The Rupanyup silo was painted by Julia Volchkova in 2017. It’s reflective of the young people of the Rupanyup area, and their commitment to community through sport. The images are of locals Ebony Baker and Jordan Weidemann. Volchkova wanted to celebrate the community and the hope, strength and camaraderie of their young people. The silos belong to Australian Grain Export and are still in active use.
Another piece of fascinating Wimmera history is nearby Rupunyup too. The Murtoa Stick Shed (which you can see in the photo below) is an amazing survival of World War II grain surplus storage. I have written an earlier post about it too- which you can see here: https://historicalragbag.com/2022/08/15/ragbag-on-road-murtoa-stick-shed
The town of Rupanyup itself has its roots in agriculture. Settlers began to move into the area in the 1870s, taking advantage of the rich soil and flat plains to plant crops and run livestock. They also worked hard to fence what they saw as virgin territory as they laid claim to these new lands. It is worth pointing out again, that the lands were not in any way unoccupied. The settlers lived a remote existence, troubled by the lack of reliable water sources as well as the tyranny of distance. But eventually a town grew up, and Rupanyup remains very much an agricultural community today.
So we reach the silos featured in the video. Sheep Hills are GrainCorp Silos, which were built in 1938 and were painted in 2016 by Matt Adnate. Adnate wanted to illustrate the local First Nations young people and their connection to elders, community and country. He worked closely with the Wergaia and Wotobaluk communities and painted on the silo are Wergaia elder Uncle Ron Marks and Wotobaluk elder Aunty Regina Hood. The two children are Savannah Marks and Curtly McDonald.
The night sky represents elements of local dreaming and, overall, the silos tell the story of the transfer of knowledge from one generation to the next.
Sheep Hills itself is a farming community. By 1900 there was a thriving town, with a contemporary map showing: a school, four churches, sale yards, cemetery, dressmaker and boot maker, banks, blacksmith, green grocers, hotels, timber yard, butchers and the creamery. It’s also adjacent to Sheep Hills Station which was bought by the McMillan brothers in 1855 and in 1860 George McMillan built a homestead which he called Kingungwell (a name he apparently derived from the ‘king’ of the local first nations people- Aungwill). The homestead was a lavish affair, so much so that many local people called McMillan mad for doing things like: building entirely from Oregen timber and installing cedar cupboards, and constructing a tower and a croquet lawn. The homestead was demolished after WWII. Today Sheep Hills is a much quieter affair- but you can see the mechanics’ institute below.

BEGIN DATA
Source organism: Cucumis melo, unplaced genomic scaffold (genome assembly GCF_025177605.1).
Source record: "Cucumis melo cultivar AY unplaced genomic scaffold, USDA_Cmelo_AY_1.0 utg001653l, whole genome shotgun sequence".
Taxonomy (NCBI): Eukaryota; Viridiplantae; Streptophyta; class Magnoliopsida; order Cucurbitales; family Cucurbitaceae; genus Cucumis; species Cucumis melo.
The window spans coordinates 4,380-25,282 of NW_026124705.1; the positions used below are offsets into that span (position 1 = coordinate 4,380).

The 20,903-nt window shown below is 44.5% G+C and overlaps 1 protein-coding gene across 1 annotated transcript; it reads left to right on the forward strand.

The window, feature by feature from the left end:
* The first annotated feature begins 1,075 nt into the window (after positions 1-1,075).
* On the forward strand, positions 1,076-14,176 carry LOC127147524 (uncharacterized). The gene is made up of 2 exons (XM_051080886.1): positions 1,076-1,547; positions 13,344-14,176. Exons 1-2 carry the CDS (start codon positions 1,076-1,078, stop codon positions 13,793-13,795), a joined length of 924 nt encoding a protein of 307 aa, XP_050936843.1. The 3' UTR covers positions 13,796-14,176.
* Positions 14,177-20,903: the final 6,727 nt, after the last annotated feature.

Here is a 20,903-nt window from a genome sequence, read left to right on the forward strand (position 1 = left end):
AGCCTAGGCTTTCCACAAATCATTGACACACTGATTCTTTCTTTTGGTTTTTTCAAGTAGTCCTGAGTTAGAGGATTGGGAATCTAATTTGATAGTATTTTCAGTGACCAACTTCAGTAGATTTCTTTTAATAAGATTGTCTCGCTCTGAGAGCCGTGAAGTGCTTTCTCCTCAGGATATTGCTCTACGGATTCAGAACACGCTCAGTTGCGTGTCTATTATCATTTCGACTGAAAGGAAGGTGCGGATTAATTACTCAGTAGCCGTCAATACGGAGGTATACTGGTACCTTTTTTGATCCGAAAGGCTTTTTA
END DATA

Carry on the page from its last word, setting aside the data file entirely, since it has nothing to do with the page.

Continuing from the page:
The silos that started it all. Guido Van Helten’s multigenerational depiction was completed in 2016. Van Helten wanted to highlight the generations, both male and female, who have farmed this land and will farm it into the future. By rendering the figures as not entirely substantial Van Helten wanted to explore the shifting ideas of community identity and the difficulties faced by rural communities, especially in the face of climate change. The final message really hit home for me, as I was travelling through the area in a time of unprecedented, unseasonable rain levels. The interest that this silo sparked, was the flame that lit the Silo Art Trail, drawing people from all over the world to the Wimmera and Mallee regions.
Van Helten specialises in the painting of everyday figures in forgotten places and won the Sir John Sulman prize from the Art Gallery of NSW in 2016 for his work in Brim.